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Stranje House, School for Unusual Girls Kathleen Baldwin page 56 Her question wormed into my mind, burrowing into dark corners I wanted left untouched. It was better not to que stion my parents' motives. Better not to dwell on their lack of affection for me. Better to never think about such things. Ever But Jane waited for an answer, and the longer I hesitated the more knowing her expression became. Cruel of her to guess at th eir intentions. Anyway, she was wrong. I swallowed down the bile rising from my stomach She didn't know them. She couldn't possibly know how invisible I usually was to them. No, the facts of the matter were simple. I'd caused a problem for my parents, tha t was all. I'd been a nuisance Stranje House was simply their reaction to the fire. I refused to put any other construction on it. I backed away and shook my head. "No. It's simple C ause and effect. I started a fire and now I'm being punished." "What we re you doing when it started?" Tess asked. "Mixing chemicals." I answered too quickly, and awakened the worm again. It started gnawing away at my raw places. No, no, no I pushed it away, and threw a question back at Jane, where it belonged. "Why would anyone send you away simply because you made too much money?" They all stared at me. The fire forgotten. Rats forgotten. Lord Rotten Ravencross forgotten. Jane rubbed the bruise on her jaw. "You might just as easily a sk why Sera is here for drawing a picture." Tess glanced up from the rat she cradled. "To be fair, it was an extremely accurate sketch of her grandfather. Which would not have caused such a stir except he had died when Sera was only two."

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Stranje House, School for Unusual Girls Kathleen Baldwin page 57 "Hardly a reason to lock her in a closet with nothing but bread and water for a month," Jane protested. "Or you, Tess, exiled because your uncle's stallion kicked him." Tess shifted uncomfortably and mumbled, "A bit more to it than that." Jane paid her no heed. "And what about Maya, who never did anything to anyone except be born too beautiful and with a voice Maya inhaled sharply. "No more, Jane. Please But Jane ignored her, and with a sweeping gesture asked, "Can anyone here guess how the patronesses of Almack's wou ld react upon meeting a young lady who mixes chemicals in her father's barn?" I couldn't tell if she intended to laugh or if she was choking on the words. "Never mind that it caught fire. You're not exactly the Beau Monde's image of an ideal young lady, ar e yo u? You know how they abhor blue stockings." Jane frowned at me, hands on hips. "You can't truly believe you were sent away solely because of a fire, Georgiana? What did you think? You would serve out a sentence for your crime and then go home, welcomed back into your family's arms? There's no going home again for us. Not really." Her eyes flashed, as if she wanted to slap sense into me. "Starting a fire is awful, yes, but you're here for the same reason we are. Because you don't fit in." It was a cold h ard slap. I edged away. I didn't want to hear any more "You're here because you're odd. Exceptional ." Unrelenting, Jane followed me to the edge of the circle. "You're unusual, Georgiana. And that is far more dangerous than any fire." My stomach lurched. F or a moment it felt as if the floor might fall out from under me. I could only shake my head. "You know it's true." Jane clucked her tongue and wagged a finger at me. "If only you'd sat in the corner like a good little girl, doing needlepoint and reading poetry. Maybe then, they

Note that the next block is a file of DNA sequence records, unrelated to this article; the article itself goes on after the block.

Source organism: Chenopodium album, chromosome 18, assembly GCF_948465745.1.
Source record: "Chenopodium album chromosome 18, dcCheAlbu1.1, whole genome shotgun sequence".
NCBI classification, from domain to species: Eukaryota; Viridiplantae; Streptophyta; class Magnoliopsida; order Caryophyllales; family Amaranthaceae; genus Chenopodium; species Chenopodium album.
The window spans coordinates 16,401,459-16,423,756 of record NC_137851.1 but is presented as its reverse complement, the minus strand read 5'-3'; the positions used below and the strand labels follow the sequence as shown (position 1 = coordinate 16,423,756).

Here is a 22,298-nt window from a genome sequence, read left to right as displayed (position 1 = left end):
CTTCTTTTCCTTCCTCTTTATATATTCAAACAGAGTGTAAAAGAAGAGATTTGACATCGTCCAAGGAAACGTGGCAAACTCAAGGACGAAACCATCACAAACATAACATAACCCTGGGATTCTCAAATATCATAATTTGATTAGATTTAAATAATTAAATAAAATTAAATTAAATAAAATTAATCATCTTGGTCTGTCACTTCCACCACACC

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Stranje House, School for Unusual Girls Kathleen Baldwin page 58 wouldn't have booted you out. Maybe But even that trick didn't work for Maya." "No. You don't understand." I backed away from her. "It isn't that at all. They "Oh, I understand well enough. You didn't sit in the corner, did you, Georgie?" Jane kept coming. "No. You were out doing things. Alarming people. Upsetting the proverbial apple cart." She jabbed my shoulder. "And, tell me Miss Fitzwilliam, what did the people who are supposed to love you do about that? Did they whip you l ike Tess's uncle did? Or did they lock you in the attic like they did Sera? Or did they simply do what my brothers "Jane! Stop." Sera's normally gentle voice echoed through the room like an iron bell. "You're hurting her." Jane clamped her lips together for a moment, composing herself. "She needs to know." "She's not ready." The brass telescope rested in Sera's lap. Moonlight spun a halo about her silvery hair. With a resigned sigh, Jane dropped into the nearest chair. "You know perfectly well she's bou nd to figure it out." "Not yet. Not tonight." Moonlight cast a haze over Sera. She looked like a ghostly princess holding a golden scepter and her word appeared to be as absolute as any monarch's. "You mustn't rush her." Too late. Jane's words had already dug talons into my brain. "You m m must excuse me," I stuttered. I never stutter. M y mouth felt as dry as burnt toast. I backed toward the passage, bumped into a tower of crates, and glanced behind toward the dark opening. "I've had a long journey today. Jane waved her hand dismissively at me. "Bound to get even longer, isn't it, if you keep running away?"